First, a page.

Three weeks ago we thought (at one stage) that the great journey undertaken by our senior hurlers might be reaching the end of its fantastic voyage. Well at least for this year!
But as we left Croke Park on the 9th September the pendulum swung back towards Kilkenny. Victory in the replay was not just memorable, it was also emphatic, writes Nickey Brennan.
It was inevitable that at some stage Kilkenny would secure a title via the back-door. But not for one moment does it devalue the 34th title won by the county.
Everyone has an opinion as to how the Cats finally overcame Galway at the third time of asking. For this writer the title was secured because Kilkenny went back to basics.
I always felt that the Leinster Final defeat to Galway was a once off. History has shown that Kilkenny occasionally delivers a ‘howler’ and more often than not it is Galway dishing out the punishment.
Shefflin got Cats the draw
It may have been Galway that eventually drew the first game, but be in no doubt that it was an outrageously brilliant individual display from Henry Shefflin that ensured we travelled back to Croke Park for a replay.
Galway dictated the flow of that game with a tactical formation that caused Kilkenny lots of problems. It was, in many ways, taken from the Gaelic football manual which Anthony Cunningham had used over the past couple of years.
To Cunningham’s credit his tactical astuteness worked well in the first two games against the Cats. It was, therefore, understandable that he would hope for a similar performance in the replay.
But by last Sunday week Brian Cody and his fellow selectors had figured out how to crack the Galway code.
The difference with Kilkenny’s performance in the replay and the earlier two clashes was, in reality, very simple. Kilkenny, as I have stressed, went back to basics and the players rolled back the clock to deliver the type of display for which they are renowned.
As soon as the players ran on to the pitch one sensed a greater confidence in each one and the handling of the ball in the warm-ups was more assured than three weeks earlier.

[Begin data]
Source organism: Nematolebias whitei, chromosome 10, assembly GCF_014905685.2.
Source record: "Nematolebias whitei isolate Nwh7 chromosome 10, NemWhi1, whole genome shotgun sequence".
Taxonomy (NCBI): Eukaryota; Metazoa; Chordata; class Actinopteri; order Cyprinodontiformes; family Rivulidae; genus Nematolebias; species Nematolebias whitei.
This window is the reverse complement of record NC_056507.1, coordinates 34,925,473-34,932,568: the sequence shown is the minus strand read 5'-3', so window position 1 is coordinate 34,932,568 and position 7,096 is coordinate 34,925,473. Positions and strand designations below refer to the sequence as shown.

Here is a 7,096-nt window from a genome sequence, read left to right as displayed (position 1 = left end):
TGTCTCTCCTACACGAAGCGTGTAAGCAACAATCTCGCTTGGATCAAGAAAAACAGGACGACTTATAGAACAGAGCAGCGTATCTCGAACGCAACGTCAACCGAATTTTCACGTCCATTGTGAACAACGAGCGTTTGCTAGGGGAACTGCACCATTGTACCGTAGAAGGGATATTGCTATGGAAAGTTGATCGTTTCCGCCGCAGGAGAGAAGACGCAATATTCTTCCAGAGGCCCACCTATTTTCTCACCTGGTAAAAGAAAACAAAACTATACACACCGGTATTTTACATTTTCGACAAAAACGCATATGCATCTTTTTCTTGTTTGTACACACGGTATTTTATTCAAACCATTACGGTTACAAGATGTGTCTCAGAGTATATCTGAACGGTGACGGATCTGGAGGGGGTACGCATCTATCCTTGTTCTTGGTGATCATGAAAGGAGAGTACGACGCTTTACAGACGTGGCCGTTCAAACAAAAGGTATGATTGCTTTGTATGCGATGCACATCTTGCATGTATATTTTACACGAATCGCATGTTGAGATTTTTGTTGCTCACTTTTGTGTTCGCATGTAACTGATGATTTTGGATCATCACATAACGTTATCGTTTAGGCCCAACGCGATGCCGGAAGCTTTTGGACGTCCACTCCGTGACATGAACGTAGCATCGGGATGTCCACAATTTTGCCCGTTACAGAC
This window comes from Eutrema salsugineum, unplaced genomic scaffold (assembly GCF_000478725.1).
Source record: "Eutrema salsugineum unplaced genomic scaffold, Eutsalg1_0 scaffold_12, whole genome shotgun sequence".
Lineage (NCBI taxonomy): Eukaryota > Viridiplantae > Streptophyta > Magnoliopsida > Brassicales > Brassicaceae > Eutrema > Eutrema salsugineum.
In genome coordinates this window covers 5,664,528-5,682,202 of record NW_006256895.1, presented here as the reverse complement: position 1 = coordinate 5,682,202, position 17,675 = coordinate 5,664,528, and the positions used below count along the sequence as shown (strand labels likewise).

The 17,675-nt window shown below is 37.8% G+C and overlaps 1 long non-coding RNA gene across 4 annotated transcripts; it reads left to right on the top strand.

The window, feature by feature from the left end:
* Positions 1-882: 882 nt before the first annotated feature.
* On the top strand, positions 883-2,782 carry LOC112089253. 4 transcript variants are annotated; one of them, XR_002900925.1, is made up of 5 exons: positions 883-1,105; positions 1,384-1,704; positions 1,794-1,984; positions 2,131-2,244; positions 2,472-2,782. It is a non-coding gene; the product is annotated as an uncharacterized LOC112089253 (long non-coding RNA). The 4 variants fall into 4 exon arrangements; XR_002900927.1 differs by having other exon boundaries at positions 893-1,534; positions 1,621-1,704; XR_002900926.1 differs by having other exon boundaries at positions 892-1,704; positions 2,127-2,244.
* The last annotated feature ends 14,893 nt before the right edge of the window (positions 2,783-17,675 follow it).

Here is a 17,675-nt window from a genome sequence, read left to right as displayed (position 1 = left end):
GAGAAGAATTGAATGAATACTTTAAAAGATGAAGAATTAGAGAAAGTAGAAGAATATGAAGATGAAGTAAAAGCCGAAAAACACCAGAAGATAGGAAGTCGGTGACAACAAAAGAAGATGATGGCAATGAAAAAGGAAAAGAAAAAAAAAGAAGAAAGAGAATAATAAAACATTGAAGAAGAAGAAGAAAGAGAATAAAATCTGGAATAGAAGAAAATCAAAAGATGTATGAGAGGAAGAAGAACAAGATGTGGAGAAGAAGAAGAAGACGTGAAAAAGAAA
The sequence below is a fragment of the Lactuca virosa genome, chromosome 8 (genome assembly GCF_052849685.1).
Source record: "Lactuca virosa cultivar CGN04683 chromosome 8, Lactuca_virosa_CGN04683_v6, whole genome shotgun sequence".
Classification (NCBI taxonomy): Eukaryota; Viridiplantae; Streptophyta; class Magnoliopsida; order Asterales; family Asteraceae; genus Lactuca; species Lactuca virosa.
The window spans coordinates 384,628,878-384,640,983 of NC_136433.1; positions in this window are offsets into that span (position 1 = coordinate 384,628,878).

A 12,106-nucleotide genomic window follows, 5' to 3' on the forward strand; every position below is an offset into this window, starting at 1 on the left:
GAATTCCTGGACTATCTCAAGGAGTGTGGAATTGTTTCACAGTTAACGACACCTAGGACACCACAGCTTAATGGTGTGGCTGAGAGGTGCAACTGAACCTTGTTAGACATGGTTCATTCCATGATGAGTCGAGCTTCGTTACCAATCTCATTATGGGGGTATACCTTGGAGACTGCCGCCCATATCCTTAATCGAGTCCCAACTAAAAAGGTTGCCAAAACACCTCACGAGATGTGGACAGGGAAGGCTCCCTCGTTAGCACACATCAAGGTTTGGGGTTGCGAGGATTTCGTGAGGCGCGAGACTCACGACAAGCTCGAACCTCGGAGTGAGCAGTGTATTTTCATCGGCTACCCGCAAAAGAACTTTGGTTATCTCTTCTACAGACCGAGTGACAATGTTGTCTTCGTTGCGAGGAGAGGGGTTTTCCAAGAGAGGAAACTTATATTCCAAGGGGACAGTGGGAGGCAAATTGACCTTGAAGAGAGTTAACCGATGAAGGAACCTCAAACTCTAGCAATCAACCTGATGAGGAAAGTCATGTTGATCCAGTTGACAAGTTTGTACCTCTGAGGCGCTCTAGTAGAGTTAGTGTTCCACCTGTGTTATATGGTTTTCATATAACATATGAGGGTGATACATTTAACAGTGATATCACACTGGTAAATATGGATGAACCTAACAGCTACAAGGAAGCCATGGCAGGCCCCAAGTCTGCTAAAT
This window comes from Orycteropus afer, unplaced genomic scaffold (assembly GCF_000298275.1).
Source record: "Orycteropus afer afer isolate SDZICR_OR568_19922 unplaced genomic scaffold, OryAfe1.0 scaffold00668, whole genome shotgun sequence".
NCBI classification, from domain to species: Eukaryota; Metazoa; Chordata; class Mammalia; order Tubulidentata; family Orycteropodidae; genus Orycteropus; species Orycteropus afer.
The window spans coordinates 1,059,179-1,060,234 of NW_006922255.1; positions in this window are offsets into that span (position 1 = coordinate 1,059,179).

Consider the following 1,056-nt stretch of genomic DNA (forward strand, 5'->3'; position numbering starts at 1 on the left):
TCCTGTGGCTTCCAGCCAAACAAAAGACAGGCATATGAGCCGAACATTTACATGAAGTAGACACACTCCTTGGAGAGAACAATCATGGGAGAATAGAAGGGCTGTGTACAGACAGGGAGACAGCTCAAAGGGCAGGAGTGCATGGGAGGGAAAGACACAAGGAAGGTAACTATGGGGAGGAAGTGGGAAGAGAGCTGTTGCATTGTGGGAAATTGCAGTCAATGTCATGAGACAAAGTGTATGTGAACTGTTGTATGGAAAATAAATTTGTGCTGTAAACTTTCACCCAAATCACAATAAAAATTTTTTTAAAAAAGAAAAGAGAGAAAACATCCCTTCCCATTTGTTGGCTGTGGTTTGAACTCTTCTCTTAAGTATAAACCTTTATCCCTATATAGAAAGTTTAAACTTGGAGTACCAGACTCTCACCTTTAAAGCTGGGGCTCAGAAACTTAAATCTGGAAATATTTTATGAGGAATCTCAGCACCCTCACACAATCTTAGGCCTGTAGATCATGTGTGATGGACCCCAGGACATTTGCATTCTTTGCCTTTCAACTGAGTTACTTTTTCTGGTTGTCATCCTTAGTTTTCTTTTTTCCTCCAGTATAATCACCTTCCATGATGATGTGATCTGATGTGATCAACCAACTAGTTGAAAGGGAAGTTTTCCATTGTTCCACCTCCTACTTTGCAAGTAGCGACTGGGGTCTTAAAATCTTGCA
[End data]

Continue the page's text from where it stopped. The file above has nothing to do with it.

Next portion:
From the throw-in we knew this was a different Kilkenny side and not just in the composition of the team. The Cats brought intensity and a work ethic to their play which was of a much higher calibre than we witnessed in the drawn game.
The defence stuck to a solid formation and was not drawn out of position, a tactic which Galway exploited the last day.
Kilkenny got an early grip at midfield and this played an important part in the team’s dominance. But it was the step up in the performance of the Kilkenny attack which was the key to capturing the 34th title.
Galway defenders were surrounded and hounded into submission time after time. Kilkenny players chased opponents, often in what seemed hopeless situations, to deprive an opponent of a clearance or possession.
That is the sort of work ethic and grafting that wins All-Ireland titles. Every Kilkenny player was prepared to leave all his energy on the pitch with a willing colleague ready on the sideline to pick up the baton, if required.
By changing the team for the replay the Kilkenny selectors were confirming that a different approach was being taken. It did not take long for Kilkenny supporters to see that much of Kilkenny’s play was different and for the better.
I heard many Galway followers point to that five minute second half spell that, in their view, changed the course of the game. Had matters gone Galway’s way at that time it would have made for a tighter finish, but it would not have changed the result.
The concession of the three goals, two of which fall into the soft variety, was the only disappointing aspect of Kilkenny play. Those goals ultimately gave a flattering look to the Galway score line.
The Westerners gave it their best shot in the replay, but they finally came up against the immoveable force that is Kilkenny. On this occasion their tactical formation was torn apart by a Kilkenny side which knew it had underperformed three weeks earlier.
The players also knew that only for their ace talisman, Henry Shefflin, there would have been no replay. They owed the Ballyhale man for his display in the drawn game and duly paid their debt.
This has, undoubtedly, been a year of progress by Galway. Overdue championship silverware (albeit not the trophy they wanted) was secured and that should leave the players with higher ambitions in 2013.
But Anthony Cunningham and his selection colleagues have much to ponder over the coming months.
They need to rethink their tactics and principally how to get more out of their own talisman Joe Canning.
During Brian Cody’s long and successful reign as manager his ability to integrate new players into the team in a seamless fashion has been his hallmark.
Three debutants last year and two this year is a significant change over such a short period.
Anthony Cunningham must hope that his talent spotting before next year’s championship delivers a few new players who might make the difference in 2013.
As for Kilkenny, 2013 will set new ambitions. Another shot at three in-a-row; ten of the best for Henry and Noel and the chance to join the club of nine by Tommy and J.J.
No sooner has the dust settled on the 2012 campaign than our though drift towards 2013 and the prospects of a 35th title. We now know that our first engagement will be against Offaly.
It’s not greed but rather attitude that drives Kilkenny team management, players and supporters alike to remain ambitious for more success.